Ker-Xavier Roussel
The Daughters of Leucippus

The Abduction of the Daughters of Leucippus
Ker-Xavier Roussel (1867-1944)
The Abduction of the Daughters of Leucippus
1911
Oil on canvas
H. 430; W. 240 cm
© ADAGP - RMN-Grand Palais (Musée d'Orsay) / Jean Schormans

L'Enlèvement des filles de Leucippe [The Abduction of the Daughters of Leucippus]


This very large canvas was part of a decoration designed by Roussel for the Bernheim family mansion, avenue Henri Martin, in Paris.
For many years, the painter had specialised in bucolic themes starring nymphs and satyrs. He also favoured scenes from Greek and Roman mythology, peopled with gods and goddesses. This return to classical themes is a counterpoint to the avant-garde experiments of contemporary painting, challenged by the Fauves and the Cubists.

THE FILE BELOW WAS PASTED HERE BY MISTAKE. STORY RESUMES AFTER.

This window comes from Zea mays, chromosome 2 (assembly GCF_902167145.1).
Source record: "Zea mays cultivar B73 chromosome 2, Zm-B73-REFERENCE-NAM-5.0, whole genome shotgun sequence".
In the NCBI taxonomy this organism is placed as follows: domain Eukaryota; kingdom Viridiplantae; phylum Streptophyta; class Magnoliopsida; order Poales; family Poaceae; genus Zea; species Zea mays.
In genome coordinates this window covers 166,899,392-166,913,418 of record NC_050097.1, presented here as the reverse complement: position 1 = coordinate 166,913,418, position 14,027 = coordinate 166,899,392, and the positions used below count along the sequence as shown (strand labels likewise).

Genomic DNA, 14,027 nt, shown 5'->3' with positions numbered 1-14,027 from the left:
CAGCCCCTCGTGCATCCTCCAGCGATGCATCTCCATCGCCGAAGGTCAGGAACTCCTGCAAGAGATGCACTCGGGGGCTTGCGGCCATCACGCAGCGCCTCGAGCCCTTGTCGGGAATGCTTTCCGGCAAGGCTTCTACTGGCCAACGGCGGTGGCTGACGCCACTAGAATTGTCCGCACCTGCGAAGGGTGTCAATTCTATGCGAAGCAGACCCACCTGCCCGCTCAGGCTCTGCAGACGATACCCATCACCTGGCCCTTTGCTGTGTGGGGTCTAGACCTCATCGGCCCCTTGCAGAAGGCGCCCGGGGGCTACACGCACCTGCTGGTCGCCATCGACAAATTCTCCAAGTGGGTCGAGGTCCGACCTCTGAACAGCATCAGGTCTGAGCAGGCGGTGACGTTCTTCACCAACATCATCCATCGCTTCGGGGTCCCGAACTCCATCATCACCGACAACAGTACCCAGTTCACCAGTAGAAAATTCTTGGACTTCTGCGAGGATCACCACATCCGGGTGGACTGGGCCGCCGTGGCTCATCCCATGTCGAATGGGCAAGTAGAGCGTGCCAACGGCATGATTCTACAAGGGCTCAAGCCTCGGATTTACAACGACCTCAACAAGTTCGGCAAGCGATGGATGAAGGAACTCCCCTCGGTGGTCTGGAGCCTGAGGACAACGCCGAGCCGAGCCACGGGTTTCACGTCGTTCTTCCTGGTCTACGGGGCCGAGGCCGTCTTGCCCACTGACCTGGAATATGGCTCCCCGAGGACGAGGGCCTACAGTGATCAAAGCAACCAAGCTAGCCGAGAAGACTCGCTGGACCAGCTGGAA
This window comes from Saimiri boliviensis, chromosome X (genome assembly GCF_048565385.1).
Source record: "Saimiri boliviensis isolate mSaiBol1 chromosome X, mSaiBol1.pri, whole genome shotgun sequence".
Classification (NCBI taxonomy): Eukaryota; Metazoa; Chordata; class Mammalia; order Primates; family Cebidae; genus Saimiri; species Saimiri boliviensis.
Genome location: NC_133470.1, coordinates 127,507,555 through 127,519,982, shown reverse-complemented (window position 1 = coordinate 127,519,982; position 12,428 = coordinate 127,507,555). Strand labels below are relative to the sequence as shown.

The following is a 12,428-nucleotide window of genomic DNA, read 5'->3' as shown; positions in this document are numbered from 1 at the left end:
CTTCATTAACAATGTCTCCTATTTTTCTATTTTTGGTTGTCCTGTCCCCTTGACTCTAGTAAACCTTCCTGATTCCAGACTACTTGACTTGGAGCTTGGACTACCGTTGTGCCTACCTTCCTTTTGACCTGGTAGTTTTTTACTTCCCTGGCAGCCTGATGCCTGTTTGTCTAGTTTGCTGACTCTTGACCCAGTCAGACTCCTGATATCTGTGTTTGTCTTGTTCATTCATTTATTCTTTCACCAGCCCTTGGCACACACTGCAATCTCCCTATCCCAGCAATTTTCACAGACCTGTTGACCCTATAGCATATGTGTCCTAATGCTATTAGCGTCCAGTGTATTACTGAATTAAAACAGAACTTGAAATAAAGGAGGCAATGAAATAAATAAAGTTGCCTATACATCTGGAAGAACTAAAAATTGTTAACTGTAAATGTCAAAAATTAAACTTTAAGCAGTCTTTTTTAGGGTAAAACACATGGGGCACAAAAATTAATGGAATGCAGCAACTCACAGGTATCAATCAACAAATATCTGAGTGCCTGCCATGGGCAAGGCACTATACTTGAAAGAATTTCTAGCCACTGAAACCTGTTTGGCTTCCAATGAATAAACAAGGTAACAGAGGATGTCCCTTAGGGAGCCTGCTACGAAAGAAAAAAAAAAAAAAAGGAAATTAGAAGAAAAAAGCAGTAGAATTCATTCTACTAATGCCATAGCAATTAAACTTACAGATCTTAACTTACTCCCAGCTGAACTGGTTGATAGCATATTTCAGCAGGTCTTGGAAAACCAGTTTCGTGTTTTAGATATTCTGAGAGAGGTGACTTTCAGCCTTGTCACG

This panel illustrates the abduction of the daughters of Leucippus by Castor and Pollux. Rubens had painted the same episode in 1616; his painting is in the Pinacotheca, Munich. Unlike Ruben's work which shows the most violent moment of the abduction, Roussel dwells on the seconds before it happens. The two girls, catching sight of the horseman – a tiny red figure in the middle of the canvas – are trying to run away and hide their nakedness. The three characters form a winding baroque line which animates the landscape treated in a static, stereotyped manner.

Roussel's large composition demonstrates the maturity of his art. He has covered his canvas with small dynamic dots which revive this rather obscure episode. The balanced arrangement of the planes and the robust female bodies are admirable. Roussel painted a flowery frame around the canvas to complete his decoration.


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